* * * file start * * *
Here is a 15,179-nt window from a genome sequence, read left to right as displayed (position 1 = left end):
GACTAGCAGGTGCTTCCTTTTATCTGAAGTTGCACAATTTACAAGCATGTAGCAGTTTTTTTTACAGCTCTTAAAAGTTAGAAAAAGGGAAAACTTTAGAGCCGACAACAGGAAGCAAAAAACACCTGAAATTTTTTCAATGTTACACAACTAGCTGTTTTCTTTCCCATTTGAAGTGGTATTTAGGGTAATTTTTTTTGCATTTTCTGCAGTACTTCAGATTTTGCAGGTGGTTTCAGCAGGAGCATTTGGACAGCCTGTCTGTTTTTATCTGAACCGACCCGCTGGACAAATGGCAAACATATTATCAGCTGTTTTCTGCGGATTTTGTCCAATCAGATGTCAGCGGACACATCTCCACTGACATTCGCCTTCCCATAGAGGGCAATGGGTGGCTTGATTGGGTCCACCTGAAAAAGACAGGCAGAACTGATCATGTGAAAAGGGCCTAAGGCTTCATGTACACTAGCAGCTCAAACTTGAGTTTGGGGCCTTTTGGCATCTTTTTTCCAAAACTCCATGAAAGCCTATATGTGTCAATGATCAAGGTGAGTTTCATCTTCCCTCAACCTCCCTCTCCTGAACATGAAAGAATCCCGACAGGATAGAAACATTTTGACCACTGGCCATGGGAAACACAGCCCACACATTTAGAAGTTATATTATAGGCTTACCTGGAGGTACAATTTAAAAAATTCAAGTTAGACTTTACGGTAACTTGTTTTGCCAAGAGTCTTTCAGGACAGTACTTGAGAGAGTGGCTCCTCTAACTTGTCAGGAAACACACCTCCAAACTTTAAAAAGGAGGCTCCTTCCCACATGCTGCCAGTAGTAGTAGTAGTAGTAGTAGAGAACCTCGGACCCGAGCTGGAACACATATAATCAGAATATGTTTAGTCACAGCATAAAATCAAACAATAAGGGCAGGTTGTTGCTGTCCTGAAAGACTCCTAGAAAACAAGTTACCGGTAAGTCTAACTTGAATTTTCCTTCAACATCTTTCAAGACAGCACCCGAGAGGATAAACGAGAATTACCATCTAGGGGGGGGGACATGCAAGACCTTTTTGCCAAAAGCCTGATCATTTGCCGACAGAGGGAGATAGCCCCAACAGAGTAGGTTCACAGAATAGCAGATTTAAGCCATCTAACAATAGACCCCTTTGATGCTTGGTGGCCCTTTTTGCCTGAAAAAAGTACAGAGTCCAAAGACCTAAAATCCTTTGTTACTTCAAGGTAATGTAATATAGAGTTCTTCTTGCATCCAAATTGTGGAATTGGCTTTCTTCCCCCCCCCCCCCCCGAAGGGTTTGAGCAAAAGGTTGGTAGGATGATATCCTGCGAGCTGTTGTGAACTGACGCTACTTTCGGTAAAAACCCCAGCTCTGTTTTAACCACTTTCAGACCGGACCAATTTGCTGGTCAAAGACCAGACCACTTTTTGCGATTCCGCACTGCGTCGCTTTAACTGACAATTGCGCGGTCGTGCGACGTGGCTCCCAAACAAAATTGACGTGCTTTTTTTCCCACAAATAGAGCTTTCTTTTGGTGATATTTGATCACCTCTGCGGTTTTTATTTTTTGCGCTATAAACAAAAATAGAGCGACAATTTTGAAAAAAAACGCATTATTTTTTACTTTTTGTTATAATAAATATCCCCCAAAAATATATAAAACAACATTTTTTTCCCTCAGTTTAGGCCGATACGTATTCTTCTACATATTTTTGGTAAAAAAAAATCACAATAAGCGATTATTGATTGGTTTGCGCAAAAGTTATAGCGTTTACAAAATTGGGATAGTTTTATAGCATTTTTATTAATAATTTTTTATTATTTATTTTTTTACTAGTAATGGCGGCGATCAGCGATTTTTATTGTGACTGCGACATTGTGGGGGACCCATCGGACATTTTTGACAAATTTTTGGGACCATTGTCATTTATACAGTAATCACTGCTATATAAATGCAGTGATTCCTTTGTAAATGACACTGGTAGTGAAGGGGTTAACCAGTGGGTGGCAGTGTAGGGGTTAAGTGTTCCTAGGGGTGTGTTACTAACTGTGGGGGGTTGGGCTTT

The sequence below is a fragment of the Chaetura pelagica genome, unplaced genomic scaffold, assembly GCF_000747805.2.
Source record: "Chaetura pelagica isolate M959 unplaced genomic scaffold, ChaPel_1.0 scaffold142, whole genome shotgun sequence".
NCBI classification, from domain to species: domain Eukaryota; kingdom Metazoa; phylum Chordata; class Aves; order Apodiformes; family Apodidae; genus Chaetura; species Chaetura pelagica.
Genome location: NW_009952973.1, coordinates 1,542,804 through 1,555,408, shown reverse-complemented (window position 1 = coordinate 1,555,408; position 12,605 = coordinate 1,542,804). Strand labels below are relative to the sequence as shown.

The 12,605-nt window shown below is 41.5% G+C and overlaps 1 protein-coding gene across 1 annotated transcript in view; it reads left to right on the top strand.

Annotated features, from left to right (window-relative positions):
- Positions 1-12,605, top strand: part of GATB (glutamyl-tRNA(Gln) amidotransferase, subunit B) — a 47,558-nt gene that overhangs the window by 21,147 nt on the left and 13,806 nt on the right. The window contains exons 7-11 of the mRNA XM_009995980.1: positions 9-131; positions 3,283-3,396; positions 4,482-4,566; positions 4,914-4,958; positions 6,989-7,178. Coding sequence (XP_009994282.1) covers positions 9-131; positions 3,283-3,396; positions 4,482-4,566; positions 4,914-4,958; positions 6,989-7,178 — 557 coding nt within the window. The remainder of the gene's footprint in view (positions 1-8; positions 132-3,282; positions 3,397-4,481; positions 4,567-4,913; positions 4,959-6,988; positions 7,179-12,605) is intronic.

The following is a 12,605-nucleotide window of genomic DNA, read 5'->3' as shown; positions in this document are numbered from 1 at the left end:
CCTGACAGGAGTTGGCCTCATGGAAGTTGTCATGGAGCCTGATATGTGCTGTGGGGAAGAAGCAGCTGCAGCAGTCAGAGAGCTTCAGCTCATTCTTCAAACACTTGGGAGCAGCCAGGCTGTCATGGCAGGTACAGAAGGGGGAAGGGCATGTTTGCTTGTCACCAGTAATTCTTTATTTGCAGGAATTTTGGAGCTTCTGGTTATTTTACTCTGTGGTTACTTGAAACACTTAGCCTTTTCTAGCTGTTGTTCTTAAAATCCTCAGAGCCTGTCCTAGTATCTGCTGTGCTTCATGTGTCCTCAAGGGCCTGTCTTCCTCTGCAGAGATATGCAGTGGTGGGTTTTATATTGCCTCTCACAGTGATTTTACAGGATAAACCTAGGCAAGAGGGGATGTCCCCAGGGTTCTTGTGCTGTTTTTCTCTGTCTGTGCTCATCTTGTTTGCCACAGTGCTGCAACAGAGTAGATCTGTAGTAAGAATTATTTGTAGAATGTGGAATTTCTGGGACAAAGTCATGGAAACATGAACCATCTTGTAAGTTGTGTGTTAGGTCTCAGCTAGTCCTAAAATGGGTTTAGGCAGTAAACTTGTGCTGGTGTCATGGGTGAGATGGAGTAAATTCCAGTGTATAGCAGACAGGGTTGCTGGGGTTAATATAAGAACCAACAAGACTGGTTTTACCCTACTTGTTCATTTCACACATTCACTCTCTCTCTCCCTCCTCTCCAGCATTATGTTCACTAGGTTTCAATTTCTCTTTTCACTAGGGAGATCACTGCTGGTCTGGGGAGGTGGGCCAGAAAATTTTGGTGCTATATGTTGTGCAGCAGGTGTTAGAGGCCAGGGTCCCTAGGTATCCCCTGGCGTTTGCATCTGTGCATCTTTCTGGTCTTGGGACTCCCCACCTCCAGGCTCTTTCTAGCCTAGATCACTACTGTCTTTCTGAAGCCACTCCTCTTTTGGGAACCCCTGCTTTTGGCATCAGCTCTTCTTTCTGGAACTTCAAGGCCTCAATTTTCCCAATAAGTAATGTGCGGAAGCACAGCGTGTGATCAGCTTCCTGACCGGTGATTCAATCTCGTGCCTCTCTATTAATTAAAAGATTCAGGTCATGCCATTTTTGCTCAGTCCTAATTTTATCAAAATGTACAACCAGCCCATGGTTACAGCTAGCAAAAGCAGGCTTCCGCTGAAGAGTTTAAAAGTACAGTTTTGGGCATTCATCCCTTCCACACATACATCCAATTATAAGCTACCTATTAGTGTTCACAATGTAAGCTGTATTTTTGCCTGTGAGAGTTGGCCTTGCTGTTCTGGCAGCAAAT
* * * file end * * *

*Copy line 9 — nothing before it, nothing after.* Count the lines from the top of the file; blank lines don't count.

- Positions 1-12,605, top strand: part of GATB (glutamyl-tRNA(Gln) amidotransferase, subunit B) — a 47,558-nt gene that overhangs the window by 21,147 nt on the left and 13,806 nt on the right. The window contains exons 7-11 of the mRNA XM_009995980.1: positions 9-131; positions 3,283-3,396; positions 4,482-4,566; positions 4,914-4,958; positions 6,989-7,178. Coding sequence (XP_009994282.1) covers positions 9-131; positions 3,283-3,396; positions 4,482-4,566; positions 4,914-4,958; positions 6,989-7,178 — 557 coding nt within the window. The remainder of the gene's footprint in view (positions 1-8; positions 132-3,282; positions 3,397-4,481; positions 4,567-4,913; positions 4,959-6,988; positions 7,179-12,605) is intronic.